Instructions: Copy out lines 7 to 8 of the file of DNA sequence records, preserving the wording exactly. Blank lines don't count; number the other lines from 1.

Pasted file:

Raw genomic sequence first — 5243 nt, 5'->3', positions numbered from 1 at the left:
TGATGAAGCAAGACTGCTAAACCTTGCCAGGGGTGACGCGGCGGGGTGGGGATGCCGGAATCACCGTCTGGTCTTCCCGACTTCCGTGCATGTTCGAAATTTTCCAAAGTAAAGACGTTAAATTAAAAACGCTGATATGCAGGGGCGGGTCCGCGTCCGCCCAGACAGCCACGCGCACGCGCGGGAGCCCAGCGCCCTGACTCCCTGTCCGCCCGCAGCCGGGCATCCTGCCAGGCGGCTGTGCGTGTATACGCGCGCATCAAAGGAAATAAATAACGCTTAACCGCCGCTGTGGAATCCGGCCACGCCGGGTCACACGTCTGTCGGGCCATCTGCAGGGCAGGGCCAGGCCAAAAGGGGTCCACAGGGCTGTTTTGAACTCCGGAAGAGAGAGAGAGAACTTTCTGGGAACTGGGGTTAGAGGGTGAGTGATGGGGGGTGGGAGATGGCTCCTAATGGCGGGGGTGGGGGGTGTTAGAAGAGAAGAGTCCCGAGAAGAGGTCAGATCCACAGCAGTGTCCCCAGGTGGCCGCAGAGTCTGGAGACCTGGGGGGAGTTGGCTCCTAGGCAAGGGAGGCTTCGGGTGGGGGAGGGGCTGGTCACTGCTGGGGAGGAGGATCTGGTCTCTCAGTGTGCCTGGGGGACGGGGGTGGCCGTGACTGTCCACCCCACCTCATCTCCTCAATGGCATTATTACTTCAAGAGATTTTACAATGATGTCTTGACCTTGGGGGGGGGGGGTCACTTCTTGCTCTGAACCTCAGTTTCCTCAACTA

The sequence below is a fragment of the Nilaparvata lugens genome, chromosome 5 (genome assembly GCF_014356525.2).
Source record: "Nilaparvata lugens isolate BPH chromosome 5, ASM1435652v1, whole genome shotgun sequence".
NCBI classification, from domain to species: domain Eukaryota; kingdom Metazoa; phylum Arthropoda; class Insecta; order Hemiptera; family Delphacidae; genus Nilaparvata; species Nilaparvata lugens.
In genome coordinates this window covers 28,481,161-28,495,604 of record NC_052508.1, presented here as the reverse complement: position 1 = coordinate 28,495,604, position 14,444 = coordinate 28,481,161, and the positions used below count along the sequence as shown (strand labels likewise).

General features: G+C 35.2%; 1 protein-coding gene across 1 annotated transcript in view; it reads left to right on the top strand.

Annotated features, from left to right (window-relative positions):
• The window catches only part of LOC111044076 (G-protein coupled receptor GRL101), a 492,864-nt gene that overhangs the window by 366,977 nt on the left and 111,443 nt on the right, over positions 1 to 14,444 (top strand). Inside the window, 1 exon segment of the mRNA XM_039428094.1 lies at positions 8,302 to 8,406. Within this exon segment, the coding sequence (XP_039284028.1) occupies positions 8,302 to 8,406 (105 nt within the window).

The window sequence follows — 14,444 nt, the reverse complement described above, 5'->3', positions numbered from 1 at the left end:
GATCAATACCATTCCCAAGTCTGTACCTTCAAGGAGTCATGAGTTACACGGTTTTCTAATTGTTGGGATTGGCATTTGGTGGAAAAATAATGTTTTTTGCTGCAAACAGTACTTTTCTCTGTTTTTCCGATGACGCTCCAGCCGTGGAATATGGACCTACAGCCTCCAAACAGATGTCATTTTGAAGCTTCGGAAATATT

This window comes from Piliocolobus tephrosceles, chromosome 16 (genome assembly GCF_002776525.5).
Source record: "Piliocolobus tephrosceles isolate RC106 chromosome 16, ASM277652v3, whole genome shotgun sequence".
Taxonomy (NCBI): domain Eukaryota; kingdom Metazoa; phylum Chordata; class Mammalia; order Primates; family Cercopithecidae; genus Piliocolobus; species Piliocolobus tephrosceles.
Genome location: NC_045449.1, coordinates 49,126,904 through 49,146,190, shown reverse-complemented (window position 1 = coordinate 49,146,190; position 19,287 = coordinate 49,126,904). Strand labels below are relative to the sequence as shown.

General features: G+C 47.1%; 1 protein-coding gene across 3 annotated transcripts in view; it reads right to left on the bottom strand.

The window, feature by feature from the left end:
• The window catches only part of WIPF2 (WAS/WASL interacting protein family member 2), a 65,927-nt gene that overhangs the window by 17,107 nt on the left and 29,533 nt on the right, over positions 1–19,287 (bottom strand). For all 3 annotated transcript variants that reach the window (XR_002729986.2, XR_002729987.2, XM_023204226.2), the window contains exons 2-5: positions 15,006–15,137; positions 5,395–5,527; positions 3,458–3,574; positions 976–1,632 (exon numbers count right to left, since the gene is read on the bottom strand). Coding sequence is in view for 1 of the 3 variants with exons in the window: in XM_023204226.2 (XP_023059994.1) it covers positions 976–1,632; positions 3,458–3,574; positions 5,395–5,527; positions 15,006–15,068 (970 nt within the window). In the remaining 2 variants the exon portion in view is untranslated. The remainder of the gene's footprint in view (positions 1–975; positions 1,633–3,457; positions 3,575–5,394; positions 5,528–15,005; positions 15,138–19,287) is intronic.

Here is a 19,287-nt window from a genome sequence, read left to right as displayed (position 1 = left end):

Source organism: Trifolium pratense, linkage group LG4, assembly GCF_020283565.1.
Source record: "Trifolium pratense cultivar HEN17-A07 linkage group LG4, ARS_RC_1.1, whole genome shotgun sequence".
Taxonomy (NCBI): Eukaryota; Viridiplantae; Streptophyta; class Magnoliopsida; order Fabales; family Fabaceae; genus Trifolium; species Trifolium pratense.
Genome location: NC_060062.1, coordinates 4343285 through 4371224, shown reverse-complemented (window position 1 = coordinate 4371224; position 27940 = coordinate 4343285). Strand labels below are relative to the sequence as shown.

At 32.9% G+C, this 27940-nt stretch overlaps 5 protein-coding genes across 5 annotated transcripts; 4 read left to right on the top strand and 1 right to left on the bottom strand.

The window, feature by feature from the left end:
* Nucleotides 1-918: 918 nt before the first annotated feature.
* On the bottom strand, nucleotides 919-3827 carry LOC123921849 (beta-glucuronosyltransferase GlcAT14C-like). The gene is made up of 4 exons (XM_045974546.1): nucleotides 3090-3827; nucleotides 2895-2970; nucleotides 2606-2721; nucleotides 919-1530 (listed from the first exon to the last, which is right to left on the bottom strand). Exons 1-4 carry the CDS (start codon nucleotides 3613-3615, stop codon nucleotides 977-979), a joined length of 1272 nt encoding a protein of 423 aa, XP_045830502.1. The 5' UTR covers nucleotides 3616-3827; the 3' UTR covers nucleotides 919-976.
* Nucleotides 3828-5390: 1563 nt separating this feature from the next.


General features: G+C 35.2%; 1 protein-coding gene across 1 annotated transcript in view; it reads left to right on the top strand.

Annotated features, from left to right (window-relative positions):